Collaboration for change: Reflections on the Social Innovation Camp

16.04.2008| Christian Kreutz

2395794648_745d13bd19.webpA bit late I write my feedback from the Social Innovation Camp (sicamp08), which luckily had the chance to join. I first heard about it from Dan McQuillan, who is one of the initiators and also has a great blog. It was a fascinating weekend with a real kind of Barcamp atmosphere, or as David Wilcox says, the sicamp08 "will make a big difference in the way we think about doing good stuff with new stuff."


On Friday we went to a get-together and later to a pub. During this few hours, I got to know somebody from the open source movement in Brazil, a PHD student about social media, some great folks who try to change the British local government from inside out, and a lot of people with great ideas - many more than the six chosen for the Social Innovation Camp. But also, the Young foundation premises were a great location and the organization was excellent. Before I tell more about the different projects and the weekend, I would like to wrap up the highlights:

  • It wor**ks!** The concept of bringing people together to collaborate for social innovation through the web worked excellent. Almost a hundred people showed up, who were all eager to collaborate and offered their expertise.
  • Inside out. It is amazing to see the spirit of the participative alive and be able to meet all these open people. In contrast to Barcamps, it goes a step further and people work on a project and by that, you share experiences and learn from each other. Both represent a great passion for exchange and a desire for creativity.
  • Scale it up! I can so imagine how this approach could be scaled up. Bringing people with ideas together an d forming something together exhilarating and contagious. The web has become a playground to rethink or we-think (Charles Leadbeater) the potential of social change and overcome traditional barriers. Therefore I am eager to participate at the Social Camp in Berlin next June.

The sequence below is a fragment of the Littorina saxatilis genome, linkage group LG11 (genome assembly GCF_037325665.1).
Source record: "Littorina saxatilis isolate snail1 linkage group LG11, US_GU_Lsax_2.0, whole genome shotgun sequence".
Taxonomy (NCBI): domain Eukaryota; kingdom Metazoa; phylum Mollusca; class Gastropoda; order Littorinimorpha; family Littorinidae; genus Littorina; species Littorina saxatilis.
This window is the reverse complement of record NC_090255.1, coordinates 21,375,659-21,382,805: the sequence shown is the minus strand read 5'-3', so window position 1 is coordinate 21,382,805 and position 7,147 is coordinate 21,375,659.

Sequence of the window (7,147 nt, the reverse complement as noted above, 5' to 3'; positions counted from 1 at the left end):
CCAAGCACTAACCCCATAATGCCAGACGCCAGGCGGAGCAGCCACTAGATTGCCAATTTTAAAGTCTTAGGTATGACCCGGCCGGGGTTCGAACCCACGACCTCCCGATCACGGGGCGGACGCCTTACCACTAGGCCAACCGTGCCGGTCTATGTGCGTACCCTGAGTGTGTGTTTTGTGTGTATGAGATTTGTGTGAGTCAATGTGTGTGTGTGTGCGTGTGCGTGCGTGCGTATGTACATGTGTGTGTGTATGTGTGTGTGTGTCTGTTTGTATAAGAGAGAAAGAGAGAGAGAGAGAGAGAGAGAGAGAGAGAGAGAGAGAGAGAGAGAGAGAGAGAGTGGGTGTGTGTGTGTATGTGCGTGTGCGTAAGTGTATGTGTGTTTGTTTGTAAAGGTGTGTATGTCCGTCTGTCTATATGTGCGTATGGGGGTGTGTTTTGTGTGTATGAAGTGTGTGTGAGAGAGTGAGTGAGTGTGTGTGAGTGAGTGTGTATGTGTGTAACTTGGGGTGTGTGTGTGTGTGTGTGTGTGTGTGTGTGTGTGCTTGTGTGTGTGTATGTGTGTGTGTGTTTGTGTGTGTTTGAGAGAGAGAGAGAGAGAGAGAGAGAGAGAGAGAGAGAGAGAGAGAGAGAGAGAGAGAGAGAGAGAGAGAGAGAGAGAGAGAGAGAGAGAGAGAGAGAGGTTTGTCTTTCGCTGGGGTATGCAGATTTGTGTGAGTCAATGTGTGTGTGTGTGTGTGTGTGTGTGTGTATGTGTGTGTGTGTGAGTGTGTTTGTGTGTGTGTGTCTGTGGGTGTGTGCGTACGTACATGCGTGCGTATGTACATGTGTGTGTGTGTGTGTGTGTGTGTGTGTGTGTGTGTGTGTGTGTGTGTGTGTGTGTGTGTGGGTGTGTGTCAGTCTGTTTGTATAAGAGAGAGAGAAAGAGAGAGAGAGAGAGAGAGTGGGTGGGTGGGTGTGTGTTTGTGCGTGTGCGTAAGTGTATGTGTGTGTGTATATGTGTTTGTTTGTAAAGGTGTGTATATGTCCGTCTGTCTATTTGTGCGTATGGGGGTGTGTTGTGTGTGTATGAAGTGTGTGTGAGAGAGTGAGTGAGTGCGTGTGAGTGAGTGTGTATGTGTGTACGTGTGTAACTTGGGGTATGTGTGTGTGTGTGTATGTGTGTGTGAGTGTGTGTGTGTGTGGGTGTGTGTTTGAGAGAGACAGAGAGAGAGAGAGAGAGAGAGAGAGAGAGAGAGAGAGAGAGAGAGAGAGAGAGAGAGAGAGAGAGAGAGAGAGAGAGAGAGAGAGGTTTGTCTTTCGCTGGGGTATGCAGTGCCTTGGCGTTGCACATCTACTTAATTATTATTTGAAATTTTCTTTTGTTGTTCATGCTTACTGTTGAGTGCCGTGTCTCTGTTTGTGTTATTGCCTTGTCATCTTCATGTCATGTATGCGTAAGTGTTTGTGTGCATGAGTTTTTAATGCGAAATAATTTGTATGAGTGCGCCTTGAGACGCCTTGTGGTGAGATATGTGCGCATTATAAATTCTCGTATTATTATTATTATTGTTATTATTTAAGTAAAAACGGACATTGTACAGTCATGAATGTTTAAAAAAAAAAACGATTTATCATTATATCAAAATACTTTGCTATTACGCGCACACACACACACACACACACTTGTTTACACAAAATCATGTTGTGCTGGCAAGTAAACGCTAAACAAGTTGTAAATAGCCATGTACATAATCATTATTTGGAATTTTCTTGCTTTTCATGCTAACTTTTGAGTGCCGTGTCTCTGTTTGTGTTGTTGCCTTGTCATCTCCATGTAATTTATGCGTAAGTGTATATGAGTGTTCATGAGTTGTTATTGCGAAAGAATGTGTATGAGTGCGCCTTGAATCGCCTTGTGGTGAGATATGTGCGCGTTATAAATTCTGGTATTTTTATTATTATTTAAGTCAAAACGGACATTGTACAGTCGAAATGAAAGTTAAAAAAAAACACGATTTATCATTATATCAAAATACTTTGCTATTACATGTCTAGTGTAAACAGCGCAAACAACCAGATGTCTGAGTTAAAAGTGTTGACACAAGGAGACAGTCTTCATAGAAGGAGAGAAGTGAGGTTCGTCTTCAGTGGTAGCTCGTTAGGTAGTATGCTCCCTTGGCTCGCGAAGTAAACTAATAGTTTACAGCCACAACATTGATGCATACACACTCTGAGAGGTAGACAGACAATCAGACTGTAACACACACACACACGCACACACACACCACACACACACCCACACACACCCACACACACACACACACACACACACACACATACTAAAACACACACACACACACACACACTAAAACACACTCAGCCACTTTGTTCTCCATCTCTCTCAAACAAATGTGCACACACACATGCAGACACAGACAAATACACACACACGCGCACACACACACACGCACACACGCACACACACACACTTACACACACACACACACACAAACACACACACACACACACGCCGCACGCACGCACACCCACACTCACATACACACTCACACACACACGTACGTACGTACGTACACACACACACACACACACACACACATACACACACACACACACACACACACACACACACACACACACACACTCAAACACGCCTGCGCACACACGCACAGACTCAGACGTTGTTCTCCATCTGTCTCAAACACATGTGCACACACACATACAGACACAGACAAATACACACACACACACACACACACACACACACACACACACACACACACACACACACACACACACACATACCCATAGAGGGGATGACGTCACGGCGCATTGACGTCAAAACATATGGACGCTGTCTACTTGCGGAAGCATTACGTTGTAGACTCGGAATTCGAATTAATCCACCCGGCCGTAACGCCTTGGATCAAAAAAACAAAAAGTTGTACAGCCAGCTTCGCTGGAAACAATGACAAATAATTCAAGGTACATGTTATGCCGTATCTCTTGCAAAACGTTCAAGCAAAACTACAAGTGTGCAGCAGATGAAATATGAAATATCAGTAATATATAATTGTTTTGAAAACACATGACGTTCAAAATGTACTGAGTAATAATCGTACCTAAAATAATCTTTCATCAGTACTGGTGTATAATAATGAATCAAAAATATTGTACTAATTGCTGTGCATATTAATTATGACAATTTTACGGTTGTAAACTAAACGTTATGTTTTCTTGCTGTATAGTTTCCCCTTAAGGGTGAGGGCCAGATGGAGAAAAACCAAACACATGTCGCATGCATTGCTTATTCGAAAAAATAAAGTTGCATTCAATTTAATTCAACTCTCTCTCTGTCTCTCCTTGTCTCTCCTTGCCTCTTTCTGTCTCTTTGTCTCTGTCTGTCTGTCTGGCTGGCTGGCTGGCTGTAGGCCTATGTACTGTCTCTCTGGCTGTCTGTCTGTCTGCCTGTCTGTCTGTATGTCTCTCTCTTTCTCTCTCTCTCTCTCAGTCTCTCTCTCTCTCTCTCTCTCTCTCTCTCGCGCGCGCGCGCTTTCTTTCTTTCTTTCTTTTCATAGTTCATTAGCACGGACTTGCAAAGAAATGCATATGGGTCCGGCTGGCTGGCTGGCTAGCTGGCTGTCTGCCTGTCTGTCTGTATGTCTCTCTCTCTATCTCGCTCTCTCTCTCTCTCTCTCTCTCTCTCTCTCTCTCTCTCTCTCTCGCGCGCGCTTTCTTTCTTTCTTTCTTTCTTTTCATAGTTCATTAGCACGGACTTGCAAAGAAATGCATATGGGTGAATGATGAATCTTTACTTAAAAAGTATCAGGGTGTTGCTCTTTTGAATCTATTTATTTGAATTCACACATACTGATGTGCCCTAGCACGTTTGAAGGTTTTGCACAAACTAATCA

• **Unlimited ideas. **It was really amazing, in brainstorm sessions, to listen and discuss so many ideas that the attendees have. There are many impressive ways to empower citizens, to engage in social or injustice or help to change a community. To me, it is clear that we are just at the start of this development. Business start-ups were the beginning and social innovation start-ups are the future.
  • Richness of data. During the last year, I was often overwhelmed, suspicious or frustrated about all this available information and data in the net. But now, there is a great potential to get much more out of all these data. Make it relevant, use it for transparency or advocacy. This kind of information power will change a lot: Being it "rate my prison" or the potential of aggregation.
  • **It is the mobile phone. **Once again the mobile will make a big difference because of one simple reason. Whereas in the past I went to the computer to do something with the web, in the future my life and the web are closely connected. I can engage when I want or consult a friend or contribute to the wiki bar-code or I switch off.

There is a backnetwork page to see all people involved and all six chosen projects are described at the Social Innovation Camp website:

  • Wibi.it_ Formerly bar-code Wikipedia. A site for storing user-generated information – such as carbon footprint, manufacturing conditions and reviews - against a product, identified by its barcode number. _It enables buyers to check product information through their mobile phone right in the supermarket, for example, whether it really is fair trade.
  • Enabled by Design_ A resource for anyone looking to make adjustments to their lives, be it as a result of disability, injury or impairment. Enabled by Design won £2,000 as our judges’ favourite idea at Show and Tell. _
  • On The Up_ Formerly Personal Development Reports. An online system that supports young people to identify their personal skills and qualities. _That is the project I worked with. It is about personal development to help young people get a perspective, become peer learners and fulfil their dreams. In the first hour, I did not know whether it would work but suddenly a great visionary idea came together. I am curious to see how it will go on.
  • Rate Your Prison_ Formerly Prison Visits. A tool to support the families of prisoners coping with the experience of being apart from a loved one. Rate Your Prison won £1,000 as the runner-up project at Show and Tell._ There is little information about how prisoners feel in prison. A voice for the voiceless
  • CVLifeLine_ Formerly Rate my CV. A site for helping jobseekers using Web 2.0 tools._ Young people can help each other to improve their CVs.


Most projects even had prototype websites finished in those two days, which it was amazing to see they were done with the help of coders and designers. And the winners were "enabled by design" and "rate my prison!" For more information and all other blog posts check the list by Aleksi Aaltonen.